But even with further research, much will remain unknown about the processes that have resulted in human traits. In particular, Pritchard and Coop urge great caution in trying to link selection with complex characteristics like intelligence. "We're in the infancy of trying to understand what signals of selection are telling us," says Coop, "so it's a very long jump to attribute cultural features and group characteristics to selection."


'/>"/>

Contact: Catriona Silvey
csilvey@plos.org
Public Library of Science
Source:Eurekalert

Related biology news :

1. Mixing genomics and geography yields insights into life and environment
2. Biogeography, changing climates and niche evolution
3. Surprising discovery from first large-scale analysis of biodiversity and biogeography of viruses
4. Prehistoric aesthetics explains snail biogeography puzzle
5. History of hyperactivity off-base, says researcher
6. Penn Medicine honored for its historic role in the history of microbiology
7. Tiny differences in our genes help shed light on the big picture of human history
8. DOE makes largest Danforth Campus research award in history
9. Study of protein structures reveals key events in evolutionary history
10. Chantix side effects no worse with depression history
11. NJIT history professor receives national endowment for humanities
Post Your Comments:
*Name:
*Comment:
*Email:
(Date:3/27/2017)... , March 27, 2017  Catholic Health ... and Management Systems Society (HIMSS) Analytics for achieving ... Adoption Model sm . In addition, CHS previously ... U.S. hospitals using an electronic medical record (EMR). ... its high level of EMR usage in an ...
(Date:3/24/2017)... , Mar 24, 2017 Research and ... Access System Market Analysis & Trends - Industry Forecast to 2025" ... ... to grow at a CAGR of around 15.1% over the next ... This industry report analyzes the market estimates and forecasts for all ...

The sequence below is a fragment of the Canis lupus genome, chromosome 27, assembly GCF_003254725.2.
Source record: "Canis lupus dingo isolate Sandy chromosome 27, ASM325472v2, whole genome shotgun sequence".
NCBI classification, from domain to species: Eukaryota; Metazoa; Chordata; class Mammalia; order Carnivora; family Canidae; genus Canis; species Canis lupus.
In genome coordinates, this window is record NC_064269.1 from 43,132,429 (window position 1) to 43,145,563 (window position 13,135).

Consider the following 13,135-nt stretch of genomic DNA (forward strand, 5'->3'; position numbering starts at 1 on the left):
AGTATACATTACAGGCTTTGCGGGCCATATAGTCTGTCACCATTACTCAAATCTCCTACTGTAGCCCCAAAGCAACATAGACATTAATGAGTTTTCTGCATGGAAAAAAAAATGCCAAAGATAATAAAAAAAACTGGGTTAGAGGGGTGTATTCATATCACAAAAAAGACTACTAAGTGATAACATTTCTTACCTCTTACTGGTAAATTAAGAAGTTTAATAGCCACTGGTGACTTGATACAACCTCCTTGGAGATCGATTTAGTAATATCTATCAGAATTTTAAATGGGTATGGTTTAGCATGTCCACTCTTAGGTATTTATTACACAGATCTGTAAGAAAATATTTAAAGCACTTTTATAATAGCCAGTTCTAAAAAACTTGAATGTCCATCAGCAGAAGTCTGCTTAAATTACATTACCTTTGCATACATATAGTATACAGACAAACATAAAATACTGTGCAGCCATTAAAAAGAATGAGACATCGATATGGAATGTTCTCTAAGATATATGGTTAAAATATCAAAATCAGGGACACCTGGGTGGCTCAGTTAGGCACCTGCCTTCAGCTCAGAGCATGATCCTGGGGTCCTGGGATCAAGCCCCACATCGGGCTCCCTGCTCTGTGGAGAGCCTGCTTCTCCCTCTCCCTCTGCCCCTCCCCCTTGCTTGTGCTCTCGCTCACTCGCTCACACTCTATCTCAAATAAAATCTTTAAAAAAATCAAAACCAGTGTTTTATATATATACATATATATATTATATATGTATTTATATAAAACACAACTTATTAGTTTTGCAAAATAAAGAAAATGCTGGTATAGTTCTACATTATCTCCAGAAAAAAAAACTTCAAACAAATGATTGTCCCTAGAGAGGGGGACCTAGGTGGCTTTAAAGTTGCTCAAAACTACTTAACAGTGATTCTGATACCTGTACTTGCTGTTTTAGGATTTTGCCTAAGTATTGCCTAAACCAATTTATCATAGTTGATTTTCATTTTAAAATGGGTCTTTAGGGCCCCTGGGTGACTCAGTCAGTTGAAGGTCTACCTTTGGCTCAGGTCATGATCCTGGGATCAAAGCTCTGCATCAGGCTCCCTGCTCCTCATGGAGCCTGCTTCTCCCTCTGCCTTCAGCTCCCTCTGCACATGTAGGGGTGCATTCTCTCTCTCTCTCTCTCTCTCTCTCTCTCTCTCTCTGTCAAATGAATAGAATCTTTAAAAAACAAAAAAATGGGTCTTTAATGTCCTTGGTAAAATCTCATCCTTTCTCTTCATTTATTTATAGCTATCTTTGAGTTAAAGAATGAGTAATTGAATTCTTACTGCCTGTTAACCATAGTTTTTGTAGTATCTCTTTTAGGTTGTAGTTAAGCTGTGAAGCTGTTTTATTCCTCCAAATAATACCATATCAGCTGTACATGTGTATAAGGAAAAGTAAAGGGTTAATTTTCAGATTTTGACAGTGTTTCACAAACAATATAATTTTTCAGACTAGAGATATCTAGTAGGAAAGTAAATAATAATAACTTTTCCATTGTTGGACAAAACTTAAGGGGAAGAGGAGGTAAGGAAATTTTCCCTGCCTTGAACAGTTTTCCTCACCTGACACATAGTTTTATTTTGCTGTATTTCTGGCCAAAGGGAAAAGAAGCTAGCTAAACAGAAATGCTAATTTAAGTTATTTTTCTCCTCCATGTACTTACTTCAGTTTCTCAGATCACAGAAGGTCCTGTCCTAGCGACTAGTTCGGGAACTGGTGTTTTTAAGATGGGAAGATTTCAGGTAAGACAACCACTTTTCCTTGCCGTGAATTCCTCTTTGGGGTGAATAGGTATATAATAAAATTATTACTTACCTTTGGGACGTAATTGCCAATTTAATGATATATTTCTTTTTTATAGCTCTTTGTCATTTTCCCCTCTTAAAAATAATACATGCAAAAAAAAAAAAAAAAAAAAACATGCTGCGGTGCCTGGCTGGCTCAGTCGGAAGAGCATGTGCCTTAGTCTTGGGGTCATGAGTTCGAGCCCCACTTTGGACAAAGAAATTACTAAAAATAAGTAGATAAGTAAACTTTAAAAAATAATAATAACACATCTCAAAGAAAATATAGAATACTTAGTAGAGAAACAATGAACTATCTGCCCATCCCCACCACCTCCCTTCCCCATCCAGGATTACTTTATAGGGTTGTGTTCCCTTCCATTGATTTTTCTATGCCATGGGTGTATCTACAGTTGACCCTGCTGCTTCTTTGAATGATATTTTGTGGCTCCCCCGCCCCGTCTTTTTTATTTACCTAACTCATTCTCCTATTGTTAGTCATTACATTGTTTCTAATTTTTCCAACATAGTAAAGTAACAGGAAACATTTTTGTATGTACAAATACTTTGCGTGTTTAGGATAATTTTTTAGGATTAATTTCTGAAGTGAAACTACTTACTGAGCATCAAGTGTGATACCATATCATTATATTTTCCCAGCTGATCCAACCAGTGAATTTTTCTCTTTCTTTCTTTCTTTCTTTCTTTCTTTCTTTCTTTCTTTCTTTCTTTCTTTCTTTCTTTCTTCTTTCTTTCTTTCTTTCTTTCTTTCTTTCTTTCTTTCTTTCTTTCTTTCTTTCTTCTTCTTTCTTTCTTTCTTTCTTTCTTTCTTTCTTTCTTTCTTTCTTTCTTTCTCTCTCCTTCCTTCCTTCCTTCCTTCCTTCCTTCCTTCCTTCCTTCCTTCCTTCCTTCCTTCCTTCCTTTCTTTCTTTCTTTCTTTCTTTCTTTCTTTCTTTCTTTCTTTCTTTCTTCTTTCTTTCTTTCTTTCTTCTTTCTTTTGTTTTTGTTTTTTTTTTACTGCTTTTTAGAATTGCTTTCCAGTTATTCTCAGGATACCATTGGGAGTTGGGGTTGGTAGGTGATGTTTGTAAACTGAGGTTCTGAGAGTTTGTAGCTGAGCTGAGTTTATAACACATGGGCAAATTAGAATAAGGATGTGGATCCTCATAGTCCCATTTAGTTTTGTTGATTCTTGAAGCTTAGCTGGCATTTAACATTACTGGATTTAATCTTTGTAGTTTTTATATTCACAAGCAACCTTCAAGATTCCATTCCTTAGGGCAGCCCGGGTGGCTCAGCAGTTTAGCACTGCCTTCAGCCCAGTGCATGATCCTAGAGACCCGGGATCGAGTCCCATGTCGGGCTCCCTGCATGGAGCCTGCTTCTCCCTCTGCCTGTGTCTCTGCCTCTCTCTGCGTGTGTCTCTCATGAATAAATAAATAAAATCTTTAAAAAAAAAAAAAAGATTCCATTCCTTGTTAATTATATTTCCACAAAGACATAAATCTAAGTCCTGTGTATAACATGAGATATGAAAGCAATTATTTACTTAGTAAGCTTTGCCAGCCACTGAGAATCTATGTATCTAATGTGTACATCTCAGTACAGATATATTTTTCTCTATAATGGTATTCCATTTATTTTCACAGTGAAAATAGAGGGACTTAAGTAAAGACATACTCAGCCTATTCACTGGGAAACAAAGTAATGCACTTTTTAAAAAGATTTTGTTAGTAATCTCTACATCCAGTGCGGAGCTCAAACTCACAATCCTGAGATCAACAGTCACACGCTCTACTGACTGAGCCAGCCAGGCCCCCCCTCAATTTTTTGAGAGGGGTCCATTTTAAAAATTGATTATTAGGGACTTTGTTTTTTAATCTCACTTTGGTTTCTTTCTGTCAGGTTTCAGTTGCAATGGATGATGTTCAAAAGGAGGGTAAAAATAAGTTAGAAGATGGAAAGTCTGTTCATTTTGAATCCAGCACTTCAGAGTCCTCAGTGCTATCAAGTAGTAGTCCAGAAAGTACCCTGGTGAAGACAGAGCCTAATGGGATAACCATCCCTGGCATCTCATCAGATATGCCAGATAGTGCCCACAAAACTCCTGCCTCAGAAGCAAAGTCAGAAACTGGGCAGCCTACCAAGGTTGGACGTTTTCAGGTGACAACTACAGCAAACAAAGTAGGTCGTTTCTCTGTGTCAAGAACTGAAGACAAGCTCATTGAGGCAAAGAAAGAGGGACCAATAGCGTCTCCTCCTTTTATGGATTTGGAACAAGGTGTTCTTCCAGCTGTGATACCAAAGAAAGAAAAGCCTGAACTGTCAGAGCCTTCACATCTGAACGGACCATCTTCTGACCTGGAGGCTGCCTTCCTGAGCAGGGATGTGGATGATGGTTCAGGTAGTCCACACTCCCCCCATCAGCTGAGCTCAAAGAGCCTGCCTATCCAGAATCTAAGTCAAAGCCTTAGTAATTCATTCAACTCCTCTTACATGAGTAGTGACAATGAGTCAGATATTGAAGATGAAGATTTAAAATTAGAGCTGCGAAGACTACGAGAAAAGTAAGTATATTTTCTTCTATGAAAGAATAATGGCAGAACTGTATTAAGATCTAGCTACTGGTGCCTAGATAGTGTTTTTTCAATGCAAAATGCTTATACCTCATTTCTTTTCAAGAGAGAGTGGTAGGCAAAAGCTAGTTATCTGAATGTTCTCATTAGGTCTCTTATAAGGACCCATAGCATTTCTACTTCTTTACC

(Date:3/23/2017)... Mar. 23, 2017 Research and Markets has ... Analysis & Trends - Industry Forecast to 2025" report to ... ... a CAGR of around 8.8% over the next decade to reach ... analyzes the market estimates and forecasts for all the given segments ...
Breaking Biology News(10 mins):
(Date:9/21/2017)... , ... September 21, 2017 , ... ... neon green this month, the response was swift and efficient thanks to the ... ). RRWQG is made up of more than 50 stakeholders, including officials from ...
(Date:9/20/2017)... ... September 20, 2017 , ... Cybrexa Therapeutics , ... to the role of chief scientific officer. In this role, Dr. Paralkar will ... president and CEO, Per Hellsund. , “I was impressed with Cybrexa’s revolutionary technology ...
(Date:9/20/2017)... ... September 20, 2017 , ... ... study examining the effects of exoskeleton-assisted walking on gait parameters and neuromuscular ... article, "Neuromechanical adaptations during a robotic powered exoskeleton assisted walking session" (doi:10.1080.10790268.2017.1314900) ...
(Date:9/19/2017)... ... September 19, 2017 , ... ... the most dangerous step of sample prep for metals digestion—the addition of acids ... at an affordable price. The system is ideal for any laboratory performing their ...
Breaking Biology Technology: